Orange Home Grown Goes Beyond Farmers Market Roots to Spread Local Food & Ag Education in OC

“In Orange County, the local food system is not good at all—it’s behind the times,” says Megan Penn, co-founder and executive director of Orange Home Grown. Penn and the organization she leads are working hard to remedy that.

Change is happening, says Penn, who believes that “food is the essence of everything.”

Penn was raised in the City of Orange, but it was not until she went to college at Cal Poly San Luis Obispo that her eyes were truly opened to the wonders of local and sustainable food and agriculture.

“There was a fabulous farmers’ market which was part of my college life,” she says.

Upon returning to the City of Orange, however, Penn noticed the lack of farmers’ markets and locally-produced food.

“My friends and neighbors felt the same way,” she says. Read more

To Tackle Food Insecurity, Orange County Coalition Takes Broad Approach to Increase Food Access

Orange County Food Access Coalition takes advantage of the county’s robust fruit harvest to help meet food equity challenges. (photo courtesy Christina Hall/Orange County Food Access Coalition)

Orange County Food Access Coalition takes advantage of the county’s robust fruit harvest to help meet food equity challenges. (photo courtesy Christina Hall/Orange County Food Access Coalition)

To many, Orange County is known for high-end shopping, affluent neighborhoods and, of course, Disneyland. But submerged beneath the county’s oft-glittery surface is the insidious problem of poverty.

According to U.S. Census statistics, median household income in Orange County is $75,998. However, 12.9 percent of county residents live in poverty (defined as annual income less than $12,331).

Poverty often leads to hunger.

“Orange County is a challenging place,” says Christina Hall, executive director of the Orange County Food Access Coalition. “It’s an expensive brand, but with high levels of poverty and food insecurity. We hide that very well.” Read more

L.A. Food Policy Council Outlines Path to Fresh Food for All in the City of Angels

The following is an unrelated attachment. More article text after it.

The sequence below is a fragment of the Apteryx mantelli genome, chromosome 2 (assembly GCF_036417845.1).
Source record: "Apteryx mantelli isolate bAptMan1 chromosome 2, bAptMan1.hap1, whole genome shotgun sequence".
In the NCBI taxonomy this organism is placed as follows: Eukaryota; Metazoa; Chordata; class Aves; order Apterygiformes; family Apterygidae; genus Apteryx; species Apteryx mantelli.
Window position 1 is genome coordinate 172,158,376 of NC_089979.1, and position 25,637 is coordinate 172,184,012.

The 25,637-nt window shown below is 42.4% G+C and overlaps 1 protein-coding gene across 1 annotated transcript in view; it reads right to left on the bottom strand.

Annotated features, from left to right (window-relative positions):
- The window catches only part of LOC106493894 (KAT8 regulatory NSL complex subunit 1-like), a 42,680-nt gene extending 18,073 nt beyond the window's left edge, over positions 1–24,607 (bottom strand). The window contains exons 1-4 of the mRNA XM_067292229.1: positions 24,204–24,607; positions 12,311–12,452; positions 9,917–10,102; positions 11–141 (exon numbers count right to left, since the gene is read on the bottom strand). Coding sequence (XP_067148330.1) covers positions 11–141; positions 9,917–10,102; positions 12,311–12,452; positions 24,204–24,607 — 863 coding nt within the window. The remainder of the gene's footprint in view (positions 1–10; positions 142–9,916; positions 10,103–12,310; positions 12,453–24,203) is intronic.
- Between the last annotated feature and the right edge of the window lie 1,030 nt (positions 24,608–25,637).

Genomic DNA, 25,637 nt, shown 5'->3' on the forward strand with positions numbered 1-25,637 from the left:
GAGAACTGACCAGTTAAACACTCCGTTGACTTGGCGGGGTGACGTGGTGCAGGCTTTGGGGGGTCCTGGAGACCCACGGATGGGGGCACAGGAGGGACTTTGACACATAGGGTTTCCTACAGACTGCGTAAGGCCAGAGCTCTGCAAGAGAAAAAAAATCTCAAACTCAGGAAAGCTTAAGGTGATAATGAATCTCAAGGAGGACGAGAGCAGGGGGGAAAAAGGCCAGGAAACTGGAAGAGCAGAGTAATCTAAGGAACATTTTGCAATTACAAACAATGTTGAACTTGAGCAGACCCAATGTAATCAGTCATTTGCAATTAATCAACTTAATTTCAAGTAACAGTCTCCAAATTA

A blighted vacant lot is seen in Los Angeles. Through urban agriculture incentive zones, the Los Angeles Food Policy Council wants to see more vacant blighted land transformed into thriving urban farms and gardens. (photo courtesy Camille de la Vega/Los Angeles Food Policy Council)

A blighted vacant lot is seen in Los Angeles. Through urban agriculture incentive zones, the Los Angeles Food Policy Council wants to see more vacant blighted land transformed into thriving urban farms and gardens. (Photo courtesy Camille de la Vega/Los Angeles Food Policy Council)

Imagine a world-class metropolis where people take their relationships with food so seriously that all citizens enjoy access to farmers’ markets. The notion of food waste is obsolete (instead, think food capital). Farms and gardens thrive where vacant lots once languished and the streets are alive with an astounding variety of food vendors.

That’s a vision that the Los Angeles Food Policy Council (LAFPC) is working hard to make a reality in the City of Angels. To make food access more equitable for all, LAFPC is stressing four equity initiatives which focus on urban agriculture incentive zones, sidewalk food vending, food waste recycling and compost, and accessible farmers’ markets.

“We want to create a good food region,” says LAFPC executive director Clare Fox. “We want to have a sustainable and equitable food system, with expanded access to underserved communities.” Read more

Local Food Marketplace and New Technology Keys to Future of Agriculture in OC, Says Irvine Farmer

A.G. Kawamura of Orange County Produce is the former Secretary of the California Department of Food and Agriculture, and a champion of local food production in Orange County. (photo courtesy A.G. Kawamura/Orange County Produce)

A.G. Kawamura of Orange County Produce is the former Secretary of the California Department of Food and Agriculture. (photo courtesy A.G. Kawamura/OC Produce)

Farmer A.G. Kawamura is doing his part to preserve and foster the agricultural heritage in Irvine, California, a city of more than 250,000 in the heart of heavily-populated Orange County, just south of Los Angeles.

Kawamura, the former secretary of the California Department of Food and Agriculture, is in charge of field production at family-owned Orange County Produce. His grandparents immigrated to California from Japan in the early 1900s and began farming. Then, in 1958, his father moved the operation, then known as Western Marketing Company, to Orange County. In 1994, the family changed the company’s name to Orange County Produce because of their belief that Orange County still wants to participate in its agriculture heritage.

Because of its strategic location in Southern California, Kawamura believes Orange County Produce can make an impact throughout the region.

Read more